I have been sharing a lot of parenting fails lately and here comes another… Our children are spoiled.
Even though I never intended to raise my children to expect that money grows on trees and that they can have whatever they want as long as they ask the right person and follow the request with “please,” this attitude of entitlement seemed to ooze out of their pillows and wrap their tiny brains in poison.
And me? I let it happen. Partially because I don’t want to stir up problems in the family when someone gives too many gifts. Partially because I tried to refuse too many gifts and my resistance was futile. Partially because… this is the big one… I am lazy and lack follow-through.
Well, I have honestly had enough. I am disgusted by the attitude I see in my children when I tell them it is time to put away their electronics and they respond with nasty looks on their faces and snarky comments. I am frustrated by the piles of toys and clothes I find stashed inside their closets only just a few days after I have organized their rooms. I am sickened by the pile of dishes on the counter with last night’s dinner crusted and stuck.
Something needs to change… and it is ME.
Cleaning House by Kay Wills Wyma
I have no idea how I found this book on Amazon. I was not looking for “how to rid my children of entitlement attitudes” but I think God knew that I needed motivation… and to know that I was not alone.
In Cleaning House: A Mom’s 12-Month Experiment to Rid Her Home of Youth Entitlement, Kay Wills Wyma shares the experiment she did with her family after coming to that moment when she realized something needed to be done. Her plan was to make a list of basic tasks her children needed to have experienced and be able to accomplish on their own before they were old enough to leave home. Cleaning House chronicles her journey through family meetings, teenage attitudes, prepubescent tantrums, and a long list of woes every mother can understand.
By reading about Kay’s experiment, you realize that the issues in your family are not foreign. You are not the only mother struggling with lazy, over-expectant children and their long list of desires. Cleaning House is filled with real life, practical ideas, and a nice dose of humor.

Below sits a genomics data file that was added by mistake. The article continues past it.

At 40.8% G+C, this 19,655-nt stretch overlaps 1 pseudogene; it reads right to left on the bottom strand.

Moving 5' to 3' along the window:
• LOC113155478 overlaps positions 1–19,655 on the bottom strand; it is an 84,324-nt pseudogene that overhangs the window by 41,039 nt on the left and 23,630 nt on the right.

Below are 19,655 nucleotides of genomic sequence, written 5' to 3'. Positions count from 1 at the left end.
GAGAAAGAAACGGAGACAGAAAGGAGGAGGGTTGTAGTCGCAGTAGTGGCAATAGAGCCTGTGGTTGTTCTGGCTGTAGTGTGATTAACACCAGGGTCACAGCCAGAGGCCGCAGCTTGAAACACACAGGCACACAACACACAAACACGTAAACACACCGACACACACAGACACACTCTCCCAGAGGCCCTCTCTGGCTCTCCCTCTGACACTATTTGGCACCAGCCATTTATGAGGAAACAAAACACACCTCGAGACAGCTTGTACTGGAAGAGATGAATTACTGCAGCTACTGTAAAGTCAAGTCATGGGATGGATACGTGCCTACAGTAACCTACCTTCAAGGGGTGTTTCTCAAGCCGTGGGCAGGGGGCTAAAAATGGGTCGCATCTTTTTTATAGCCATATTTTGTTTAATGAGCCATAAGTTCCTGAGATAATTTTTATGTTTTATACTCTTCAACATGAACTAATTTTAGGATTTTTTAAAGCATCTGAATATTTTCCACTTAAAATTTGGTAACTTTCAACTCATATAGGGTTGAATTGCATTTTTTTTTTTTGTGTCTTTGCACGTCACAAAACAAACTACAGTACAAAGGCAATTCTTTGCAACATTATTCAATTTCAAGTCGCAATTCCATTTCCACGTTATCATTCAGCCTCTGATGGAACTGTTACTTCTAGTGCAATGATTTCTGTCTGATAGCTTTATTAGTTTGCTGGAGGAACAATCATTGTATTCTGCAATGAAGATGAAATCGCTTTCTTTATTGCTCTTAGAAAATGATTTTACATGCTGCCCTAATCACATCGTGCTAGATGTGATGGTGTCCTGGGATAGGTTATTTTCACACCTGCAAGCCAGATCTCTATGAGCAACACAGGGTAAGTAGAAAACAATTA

Intentionally teaching children about life
If I sit back and wait for my children to learn how to do the basic tasks by observation, I will be sitting for a long time because unless I ask for their attention (or get on the phone), they ignore me. I need to be intentional. I need a plan.
Kay’s 12-month plan is… can I say, “brilliant”? As the children learn the basic duties required by life, they also are schooled in diligence, self-motivation, and the pleasure that comes from accomplishment.
The twelve tasks her children needed to master were:
- how to make a bed and maintain an orderly room
- how to cook and clean a kitchen
- how to do yard work
- how to clean a bathroom
- how to get a job… outside the home
- how to do laundry
- how to do handyman jobs
- how to host a party
- how to work together
- how to run errands
- how to put others first through service
- how to act mannerly
Obviously, I am not going to be putting my two year old out on the sidewalk to deliver newspapers and I will not be allowing my 9 year old to go to the store alone, but I can use Kay’s suggestions and be teaching my children the fundamentals of these lessons, preparing them for when they are old enough to accept the larger responsibilities.
My favorite part of Cleaning House
While the entire book is full of juicy tidbits and a-ha moments, my favorite part of Cleaning House is at the end of each chapter when Kay shares a list of what she saw her children learn and a list of what she learned by guiding them through the process.
Sometimes, parenting can be a chore, but by reading Cleaning House, I was affirmed that the daily grind is worth the exhaustion, attitudes, and tantrums. I received the reassurance that my efforts will pay off, my children will learn valuable skills , and I will learn priceless lessons.
Our 12-month plan begins on September 1st.
Buy it now
Cleaning House: A Mom’s 12-Month Experiment to Rid Her Home of Youth Entitlement by Kay Wills Wyma is available from WaterBrook Multnomah and at Amazon.com in paperback, for Kindle, and as an audiobook.
Psst… Kay also writes at her spot in the blogosphere, The Moat Blog.
Enter for a chance to win
WaterBrook Multnomah has generously donated a bundle of parenting books valued over $70 for one reader at Meet Penny. The bundle includes:
- Cleaning House by Kay Wills Wyma
- Raising Boys by Design by Gregory L. Jantz and Michael Gurian
- Upside-Down Prayers for Parents by Lisa T. Bergren
- You Can’t Make Me by Cynthia Ulrich Tobias
- How We Love Our Kids by Milan and Kay Yerkovich
Giveaways for physical products are only available to residents within the United States. No purchase necessary. Void where prohibited. Review and giveaway products were provided by my sponsor and additional compensation may have been received but opinions are 100% my own. Facebook is no way affiliate with this review and by entering you hold them unaccountable for any legalities related to this giveaway. Winner will be selected by Rafflecopter using Random.org and will be notified by email. Winners have 48 hours to respond to the email or another winner will be selected.
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